[April 28, 2017] How do you measure a successful strategy? That is one of the major issues over changing United States’ policies toward North Korea. Over the past several weeks, the socialist dictator Kim Jong Un has followed a well-known successful strategy of using verbose and vitriolic rhetoric, threatening the community of nations, and showing resolve in the face of international pressure.
To contain the North Korean dynasty, the United States, key allies (like South Korea & Japan), and the United Nations have historically relied on a strategy of strategic patience. I wrote back in 2014 that this was a successful strategy if, and that is a big if, we measure the strategy to contain North Korea and preventing war. In the short-term this strategy has worked.
In other words, the world is content to wait for North Korea to realize its foolishness and join the modern world on their schedule; “we’ll just wait them out” one diplomat proposed. How we define a successful U.S. strategy here is important because the election of U.S. President Donald Trump changed the calculus of such a strategy.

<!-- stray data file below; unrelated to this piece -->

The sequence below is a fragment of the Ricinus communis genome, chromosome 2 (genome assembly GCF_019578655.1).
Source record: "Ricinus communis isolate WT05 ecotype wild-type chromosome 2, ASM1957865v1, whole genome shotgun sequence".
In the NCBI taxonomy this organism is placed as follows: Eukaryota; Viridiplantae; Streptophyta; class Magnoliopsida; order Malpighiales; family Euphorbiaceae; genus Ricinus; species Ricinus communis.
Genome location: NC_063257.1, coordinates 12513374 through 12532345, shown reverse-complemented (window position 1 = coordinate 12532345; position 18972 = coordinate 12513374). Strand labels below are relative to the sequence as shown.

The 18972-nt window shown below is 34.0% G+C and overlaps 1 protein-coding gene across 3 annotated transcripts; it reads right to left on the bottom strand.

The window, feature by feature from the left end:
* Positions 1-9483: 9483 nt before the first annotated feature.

President Trump is not content to wait. He believes North Korea is an unacceptable risk to the U.S. homeland and to our allies. With North Korea’s advancement in nuclear weapons and missile technology Trump has spent considerable time addressing the subject. He issued a number of dramatic statements to that affect and made several military moves that Kim Jong Un considers provocative.
Back in mid 2016, I noted that morally this strategy [of strategic patience] is a failure and Trump appears to have taken this view along with a more realistic view of Kim Jong Un and his hermit kingdom. What will either Trump or Kim Jong Un do? What will happen? That, of course, is the big unknown answer to the question of rejecting the appeasement strategy of the past.
Kim Jong Un has no experience with a national leader like Trump (who has never been a politician before) who sees through the North Korean strategy and is letting the world know about it. Will Kim Jong Un blink like the Russians did over their employment of nuclear capable missiles in Cuba when John F. Kennedy was the U.S. president?
This is what is often called “brinksmanship diplomacy.” I have a different take on the strategy being employed by Trump. That is, as the leader of America and de facto leader of the free world, Trump is cleaning up the mess weaker leaders left for him.
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